French President Nicholas Sarkozy, right, and British Prime Minister David Cameron, second from right, greet people gathered in a square during their visit to Benghazi, Libya, Thursday, Sept. 15, 2011.  (AP Photo/Philippe Wojazer, Pool)

On Sept. 15, 2011, Nicolas Sarkozy, then the president of France, addressed a crowd in Tripoli, Libya. "France, Great Britain, Europe, will always stand by the side of the Libyan people," he said, to cheers.

Almost four years later, Libya is in trouble again and a new French president is calling on the international community to act. "If we do nothing [...] terrorism  [...] will spread throughout the region," Francois Hollande said during his speech at the 2014 Conference of Ambassadors on Thursday. "So France is asking the U.N., because it is they who must take responsibility, to organize exceptional support to help the Libyan authorities to restore their state."

Hollande's concern is no exaggeration. Libya's slide into violence may be overshadowed by other world crises, but it's clearly a dangerous, chaotic situation that seems likely to have a broader regional impact. It's impossible, however, to look at Hollande's statement and not get a sense of déjà vu.

Back in 2011, Libyan dictator Muammar Gaddafi seemed to be winning a brutal, horrific civil war against Arab Spring-sparked rebels. It was France, then led by Sarkozy, that led the calls for a foreign reaction.

At first, the requests were tentative. In February, Sarkozy had said that military intervention wasn't a good option, but that “France’s position is clear, Mr. Gaddafi must go." Things soon changed. “This is urgent,” France’s foreign minister, Alain Juppe, wrote in a blog post urging international intervention in March. “We have often seen in our contemporary history that the weakness of democracies leaves the field open to dictatorships. It is not too late to defy this rule.”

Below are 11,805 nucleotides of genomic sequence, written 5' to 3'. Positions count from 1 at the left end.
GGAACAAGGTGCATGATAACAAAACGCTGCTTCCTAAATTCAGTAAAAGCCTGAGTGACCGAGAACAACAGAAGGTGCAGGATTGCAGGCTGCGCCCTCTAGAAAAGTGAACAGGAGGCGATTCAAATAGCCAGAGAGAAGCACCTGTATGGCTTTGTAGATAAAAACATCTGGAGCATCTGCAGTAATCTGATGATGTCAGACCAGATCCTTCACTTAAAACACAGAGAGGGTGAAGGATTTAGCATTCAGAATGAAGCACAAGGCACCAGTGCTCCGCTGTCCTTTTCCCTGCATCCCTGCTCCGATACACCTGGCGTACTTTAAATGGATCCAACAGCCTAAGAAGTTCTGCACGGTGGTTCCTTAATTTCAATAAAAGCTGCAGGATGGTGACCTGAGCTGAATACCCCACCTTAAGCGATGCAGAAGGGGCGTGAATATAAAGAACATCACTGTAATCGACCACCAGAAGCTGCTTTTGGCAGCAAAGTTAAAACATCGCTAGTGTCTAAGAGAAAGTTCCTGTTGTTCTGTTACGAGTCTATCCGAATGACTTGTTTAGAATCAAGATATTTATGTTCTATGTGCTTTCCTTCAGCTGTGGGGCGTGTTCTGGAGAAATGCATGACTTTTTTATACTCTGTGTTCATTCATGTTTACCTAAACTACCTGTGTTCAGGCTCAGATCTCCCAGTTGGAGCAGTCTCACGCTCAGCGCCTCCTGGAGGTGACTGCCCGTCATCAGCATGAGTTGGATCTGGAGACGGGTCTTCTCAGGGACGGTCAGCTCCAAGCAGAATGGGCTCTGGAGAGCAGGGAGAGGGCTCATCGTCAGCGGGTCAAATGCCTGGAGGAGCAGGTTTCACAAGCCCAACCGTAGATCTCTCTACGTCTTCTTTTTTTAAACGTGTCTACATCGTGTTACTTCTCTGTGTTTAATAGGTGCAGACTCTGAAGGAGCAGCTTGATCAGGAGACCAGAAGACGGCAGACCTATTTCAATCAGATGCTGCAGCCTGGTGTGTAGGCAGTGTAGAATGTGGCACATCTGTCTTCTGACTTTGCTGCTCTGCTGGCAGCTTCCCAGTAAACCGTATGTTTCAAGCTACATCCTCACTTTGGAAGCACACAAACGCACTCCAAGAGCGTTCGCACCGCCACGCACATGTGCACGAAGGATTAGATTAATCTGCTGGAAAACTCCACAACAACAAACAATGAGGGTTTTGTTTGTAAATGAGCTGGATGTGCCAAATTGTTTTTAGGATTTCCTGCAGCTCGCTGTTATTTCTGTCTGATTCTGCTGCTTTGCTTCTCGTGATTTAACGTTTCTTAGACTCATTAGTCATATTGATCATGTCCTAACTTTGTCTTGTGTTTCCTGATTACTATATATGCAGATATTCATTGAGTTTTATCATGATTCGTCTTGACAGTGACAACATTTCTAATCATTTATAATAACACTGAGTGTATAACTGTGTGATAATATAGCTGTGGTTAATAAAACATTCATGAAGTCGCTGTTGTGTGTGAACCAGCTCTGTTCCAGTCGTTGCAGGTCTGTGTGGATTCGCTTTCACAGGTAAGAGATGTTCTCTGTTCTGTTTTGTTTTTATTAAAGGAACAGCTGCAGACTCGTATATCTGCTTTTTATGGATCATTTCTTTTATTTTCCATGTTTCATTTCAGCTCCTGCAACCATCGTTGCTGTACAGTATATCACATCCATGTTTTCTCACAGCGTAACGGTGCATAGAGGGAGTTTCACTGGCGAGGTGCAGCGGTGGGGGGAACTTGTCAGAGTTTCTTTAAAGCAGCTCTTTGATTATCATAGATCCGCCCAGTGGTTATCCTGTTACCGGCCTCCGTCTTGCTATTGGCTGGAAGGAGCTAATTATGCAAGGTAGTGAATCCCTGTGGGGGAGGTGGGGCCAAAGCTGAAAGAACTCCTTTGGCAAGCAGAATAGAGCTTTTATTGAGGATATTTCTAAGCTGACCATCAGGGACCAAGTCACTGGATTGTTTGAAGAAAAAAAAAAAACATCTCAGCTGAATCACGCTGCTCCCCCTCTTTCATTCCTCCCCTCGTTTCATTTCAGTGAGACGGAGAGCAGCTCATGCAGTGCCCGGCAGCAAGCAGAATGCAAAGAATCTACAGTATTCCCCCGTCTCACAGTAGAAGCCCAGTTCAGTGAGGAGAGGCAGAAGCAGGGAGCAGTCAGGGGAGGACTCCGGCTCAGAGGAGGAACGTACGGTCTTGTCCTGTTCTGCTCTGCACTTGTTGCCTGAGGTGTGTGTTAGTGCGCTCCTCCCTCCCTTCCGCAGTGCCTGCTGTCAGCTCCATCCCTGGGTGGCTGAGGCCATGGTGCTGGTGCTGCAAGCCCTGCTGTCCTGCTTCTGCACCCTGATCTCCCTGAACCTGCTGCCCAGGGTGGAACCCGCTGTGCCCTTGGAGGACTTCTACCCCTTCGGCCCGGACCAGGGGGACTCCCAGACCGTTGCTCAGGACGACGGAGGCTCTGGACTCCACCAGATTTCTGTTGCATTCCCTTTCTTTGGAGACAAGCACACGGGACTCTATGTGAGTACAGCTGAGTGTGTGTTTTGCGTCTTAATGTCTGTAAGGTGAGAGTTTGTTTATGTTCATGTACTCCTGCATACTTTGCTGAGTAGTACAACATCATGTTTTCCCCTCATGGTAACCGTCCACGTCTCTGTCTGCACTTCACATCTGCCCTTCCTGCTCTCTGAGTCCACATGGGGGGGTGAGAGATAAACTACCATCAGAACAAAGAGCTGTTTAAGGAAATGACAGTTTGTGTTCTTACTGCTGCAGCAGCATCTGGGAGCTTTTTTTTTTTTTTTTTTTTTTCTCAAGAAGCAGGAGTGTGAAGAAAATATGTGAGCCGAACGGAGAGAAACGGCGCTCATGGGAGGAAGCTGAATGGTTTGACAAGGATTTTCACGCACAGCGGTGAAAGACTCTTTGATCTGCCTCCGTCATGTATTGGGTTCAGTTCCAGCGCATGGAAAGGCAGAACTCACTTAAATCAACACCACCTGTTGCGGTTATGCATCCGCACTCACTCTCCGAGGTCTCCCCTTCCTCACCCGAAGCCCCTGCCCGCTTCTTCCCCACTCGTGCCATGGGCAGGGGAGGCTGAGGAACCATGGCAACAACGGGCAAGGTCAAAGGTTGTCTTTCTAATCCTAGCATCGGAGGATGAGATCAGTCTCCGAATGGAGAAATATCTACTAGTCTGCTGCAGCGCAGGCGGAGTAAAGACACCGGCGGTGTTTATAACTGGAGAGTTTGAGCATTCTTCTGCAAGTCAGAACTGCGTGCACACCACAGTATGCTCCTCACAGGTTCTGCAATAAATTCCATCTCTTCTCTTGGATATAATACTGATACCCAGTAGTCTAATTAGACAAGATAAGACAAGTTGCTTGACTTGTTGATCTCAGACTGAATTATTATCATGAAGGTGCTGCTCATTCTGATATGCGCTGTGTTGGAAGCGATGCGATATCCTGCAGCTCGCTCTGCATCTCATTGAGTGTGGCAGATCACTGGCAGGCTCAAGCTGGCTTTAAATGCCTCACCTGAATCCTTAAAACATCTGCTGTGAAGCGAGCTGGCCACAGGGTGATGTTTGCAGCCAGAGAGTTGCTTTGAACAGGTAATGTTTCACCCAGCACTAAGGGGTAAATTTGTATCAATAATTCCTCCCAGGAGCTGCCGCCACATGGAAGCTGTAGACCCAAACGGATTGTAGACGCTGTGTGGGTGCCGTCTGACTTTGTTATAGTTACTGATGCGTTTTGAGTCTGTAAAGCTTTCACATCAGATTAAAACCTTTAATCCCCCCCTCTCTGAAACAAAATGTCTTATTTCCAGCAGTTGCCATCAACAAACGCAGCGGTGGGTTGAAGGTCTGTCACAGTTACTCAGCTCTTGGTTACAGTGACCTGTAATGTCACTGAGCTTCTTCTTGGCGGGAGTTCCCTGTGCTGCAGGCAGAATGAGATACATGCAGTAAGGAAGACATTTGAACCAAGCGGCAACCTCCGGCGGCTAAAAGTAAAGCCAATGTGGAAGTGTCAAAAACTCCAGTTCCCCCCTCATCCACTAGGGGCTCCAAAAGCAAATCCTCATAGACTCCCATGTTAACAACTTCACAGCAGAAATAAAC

A couple of days later, things kicked off. France, backed by NATO and with a no-fly zone approved by the U.N. Security Council, fired its first shots against Gaddafi's forces on March 19, 2011. The French ended up spearheading an international military foray that was to prove vital for the struggling Libyan rebels. By September, Sarkozy and Britain's prime minister, David Cameron, a key ally in the intervention, were in Tripoli, receiving a hero's welcome (the crowd reportedly chanted, “One, two, three — Merci Sarkozy.") The two world leaders vowed to help hunt down Gaddafi, who met his fate a little over a month later.

Unlike many other interventions, Libya was initially viewed as a success – "NATO's operation in Libya has rightly been hailed as a model intervention," Ivo H. Daalder and James G. Stavridis wrote in one Foreign Affairs article. For France, it was a powerful sign that the country could still lead on the international stage, despite being caught on the back foot by earlier Arab Spring protests. And for Sarkozy, an unpopular president for much of his time in office, the action in Libya seemed to boost his popularity (but not quite enough: He was ousted in the 2012 election by Hollande).

Looking back, Libya seemed to mark the start of France's more muscular foreign policy stance; a shift from the France of 2003 that had refused to get involved in Iraq. In 2012, Sarkozy, no longer president, actually urged an intervention modeled on Libya in Syria, and Hollande later signaled a willingness to back the United States if it intervened in Syria. Under Hollande, France focused on sub-Saharan Africa, with key interventions in Mali and Central African Republic. France recently announced its plans to shift the focus of its Mali-based force to transnational terrorism in Mali, Niger, and Chad. For Hollande, international intervention seems to distract from his unpopular domestic policies.

Now, by calling for international action in Libya again, France seems to have come full circle – and it may need to reassess the success of 2011. What looked like a righteous victory at the time now looks difficult in hindsight: Sure, it got rid of Gaddafi, a horrible leader waging a horrible war, but it left a country full of rival armed militias that clearly lacked the foundations for statehood. While the military intervention itself may have been a success, subsequent state-building clearly wasn't.

At present, Hollande's tone seems tempered. That's likely a reflection of the complexity of the situation currently in Libya, but also an awkward acknowledgment that the legacy of France's last intervention is mixed at best. But if someone is going to call on the international community to take action in Libya, perhaps it's appropriate that it's a French president.